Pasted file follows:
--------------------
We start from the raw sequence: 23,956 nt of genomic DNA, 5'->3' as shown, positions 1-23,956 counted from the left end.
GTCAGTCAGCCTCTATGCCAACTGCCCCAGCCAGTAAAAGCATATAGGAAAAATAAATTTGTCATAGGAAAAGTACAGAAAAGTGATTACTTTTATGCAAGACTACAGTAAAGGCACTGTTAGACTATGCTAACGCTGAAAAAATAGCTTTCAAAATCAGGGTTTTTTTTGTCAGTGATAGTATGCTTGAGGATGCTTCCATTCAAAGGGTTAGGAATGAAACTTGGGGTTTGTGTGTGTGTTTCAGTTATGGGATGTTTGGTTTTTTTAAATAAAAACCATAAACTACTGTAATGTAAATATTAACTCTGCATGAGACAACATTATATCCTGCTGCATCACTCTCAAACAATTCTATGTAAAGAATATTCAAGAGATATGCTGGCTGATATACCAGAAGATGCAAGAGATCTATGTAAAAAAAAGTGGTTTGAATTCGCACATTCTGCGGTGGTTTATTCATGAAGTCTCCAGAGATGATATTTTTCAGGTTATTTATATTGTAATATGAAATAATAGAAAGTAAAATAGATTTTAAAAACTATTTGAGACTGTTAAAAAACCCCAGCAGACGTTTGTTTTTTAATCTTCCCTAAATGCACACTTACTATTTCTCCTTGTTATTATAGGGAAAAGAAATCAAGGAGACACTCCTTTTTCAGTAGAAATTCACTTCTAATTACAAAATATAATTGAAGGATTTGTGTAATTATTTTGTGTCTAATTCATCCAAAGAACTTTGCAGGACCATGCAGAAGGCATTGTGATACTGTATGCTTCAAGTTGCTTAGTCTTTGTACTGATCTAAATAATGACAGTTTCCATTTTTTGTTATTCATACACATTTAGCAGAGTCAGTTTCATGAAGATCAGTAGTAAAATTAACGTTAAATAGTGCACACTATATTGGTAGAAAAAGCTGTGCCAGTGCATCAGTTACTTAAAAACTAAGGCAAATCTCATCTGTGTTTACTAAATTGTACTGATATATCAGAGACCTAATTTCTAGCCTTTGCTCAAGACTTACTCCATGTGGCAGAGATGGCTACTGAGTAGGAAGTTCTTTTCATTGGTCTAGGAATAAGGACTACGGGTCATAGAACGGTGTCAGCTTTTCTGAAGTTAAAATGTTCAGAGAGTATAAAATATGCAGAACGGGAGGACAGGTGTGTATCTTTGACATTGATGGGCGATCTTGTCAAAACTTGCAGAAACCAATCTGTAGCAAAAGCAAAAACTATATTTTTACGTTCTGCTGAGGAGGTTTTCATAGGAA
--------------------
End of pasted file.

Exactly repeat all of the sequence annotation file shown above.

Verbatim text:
We start from the raw sequence: 23,956 nt of genomic DNA, 5'->3' as shown, positions 1-23,956 counted from the left end.
GTCAGTCAGCCTCTATGCCAACTGCCCCAGCCAGTAAAAGCATATAGGAAAAATAAATTTGTCATAGGAAAAGTACAGAAAAGTGATTACTTTTATGCAAGACTACAGTAAAGGCACTGTTAGACTATGCTAACGCTGAAAAAATAGCTTTCAAAATCAGGGTTTTTTTTGTCAGTGATAGTATGCTTGAGGATGCTTCCATTCAAAGGGTTAGGAATGAAACTTGGGGTTTGTGTGTGTGTTTCAGTTATGGGATGTTTGGTTTTTTTAAATAAAAACCATAAACTACTGTAATGTAAATATTAACTCTGCATGAGACAACATTATATCCTGCTGCATCACTCTCAAACAATTCTATGTAAAGAATATTCAAGAGATATGCTGGCTGATATACCAGAAGATGCAAGAGATCTATGTAAAAAAAAGTGGTTTGAATTCGCACATTCTGCGGTGGTTTATTCATGAAGTCTCCAGAGATGATATTTTTCAGGTTATTTATATTGTAATATGAAATAATAGAAAGTAAAATAGATTTTAAAAACTATTTGAGACTGTTAAAAAACCCCAGCAGACGTTTGTTTTTTAATCTTCCCTAAATGCACACTTACTATTTCTCCTTGTTATTATAGGGAAAAGAAATCAAGGAGACACTCCTTTTTCAGTAGAAATTCACTTCTAATTACAAAATATAATTGAAGGATTTGTGTAATTATTTTGTGTCTAATTCATCCAAAGAACTTTGCAGGACCATGCAGAAGGCATTGTGATACTGTATGCTTCAAGTTGCTTAGTCTTTGTACTGATCTAAATAATGACAGTTTCCATTTTTTGTTATTCATACACATTTAGCAGAGTCAGTTTCATGAAGATCAGTAGTAAAATTAACGTTAAATAGTGCACACTATATTGGTAGAAAAAGCTGTGCCAGTGCATCAGTTACTTAAAAACTAAGGCAAATCTCATCTGTGTTTACTAAATTGTACTGATATATCAGAGACCTAATTTCTAGCCTTTGCTCAAGACTTACTCCATGTGGCAGAGATGGCTACTGAGTAGGAAGTTCTTTTCATTGGTCTAGGAATAAGGACTACGGGTCATAGAACGGTGTCAGCTTTTCTGAAGTTAAAATGTTCAGAGAGTATAAAATATGCAGAACGGGAGGACAGGTGTGTATCTTTGACATTGATGGGCGATCTTGTCAAAACTTGCAGAAACCAATCTGTAGCAAAAGCAAAAACTATATTTTTACGTTCTGCTGAGGAGGTTTTCATAGGAA